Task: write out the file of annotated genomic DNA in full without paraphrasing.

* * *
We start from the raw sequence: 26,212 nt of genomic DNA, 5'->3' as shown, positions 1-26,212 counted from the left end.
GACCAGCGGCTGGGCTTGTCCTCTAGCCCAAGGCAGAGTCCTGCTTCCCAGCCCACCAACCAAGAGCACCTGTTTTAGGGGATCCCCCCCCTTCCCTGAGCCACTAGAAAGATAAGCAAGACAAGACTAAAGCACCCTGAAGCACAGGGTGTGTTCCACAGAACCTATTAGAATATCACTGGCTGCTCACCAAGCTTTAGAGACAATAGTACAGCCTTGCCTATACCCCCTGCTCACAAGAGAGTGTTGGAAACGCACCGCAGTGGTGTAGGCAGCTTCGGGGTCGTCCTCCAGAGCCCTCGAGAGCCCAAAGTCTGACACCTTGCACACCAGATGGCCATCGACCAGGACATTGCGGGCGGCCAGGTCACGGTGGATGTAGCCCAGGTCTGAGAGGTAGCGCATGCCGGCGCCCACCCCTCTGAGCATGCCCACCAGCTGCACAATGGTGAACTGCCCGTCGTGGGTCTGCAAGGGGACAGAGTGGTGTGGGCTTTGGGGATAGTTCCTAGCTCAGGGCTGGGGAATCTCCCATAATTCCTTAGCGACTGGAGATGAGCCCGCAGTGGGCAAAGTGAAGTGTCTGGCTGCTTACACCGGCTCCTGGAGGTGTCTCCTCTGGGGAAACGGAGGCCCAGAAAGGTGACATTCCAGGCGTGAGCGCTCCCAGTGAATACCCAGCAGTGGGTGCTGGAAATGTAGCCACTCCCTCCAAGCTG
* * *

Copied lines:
We start from the raw sequence: 26,212 nt of genomic DNA, 5'->3' as shown, positions 1-26,212 counted from the left end.
GACCAGCGGCTGGGCTTGTCCTCTAGCCCAAGGCAGAGTCCTGCTTCCCAGCCCACCAACCAAGAGCACCTGTTTTAGGGGATCCCCCCCCTTCCCTGAGCCACTAGAAAGATAAGCAAGACAAGACTAAAGCACCCTGAAGCACAGGGTGTGTTCCACAGAACCTATTAGAATATCACTGGCTGCTCACCAAGCTTTAGAGACAATAGTACAGCCTTGCCTATACCCCCTGCTCACAAGAGAGTGTTGGAAACGCACCGCAGTGGTGTAGGCAGCTTCGGGGTCGTCCTCCAGAGCCCTCGAGAGCCCAAAGTCTGACACCTTGCACACCAGATGGCCATCGACCAGGACATTGCGGGCGGCCAGGTCACGGTGGATGTAGCCCAGGTCTGAGAGGTAGCGCATGCCGGCGCCCACCCCTCTGAGCATGCCCACCAGCTGCACAATGGTGAACTGCCCGTCGTGGGTCTGCAAGGGGACAGAGTGGTGTGGGCTTTGGGGATAGTTCCTAGCTCAGGGCTGGGGAATCTCCCATAATTCCTTAGCGACTGGAGATGAGCCCGCAGTGGGCAAAGTGAAGTGTCTGGCTGCTTACACCGGCTCCTGGAGGTGTCTCCTCTGGGGAAACGGAGGCCCAGAAAGGTGACATTCCAGGCGTGAGCGCTCCCAGTGAATACCCAGCAGTGGGTGCTGGAAATGTAGCCACTCCCTCCAAGCTG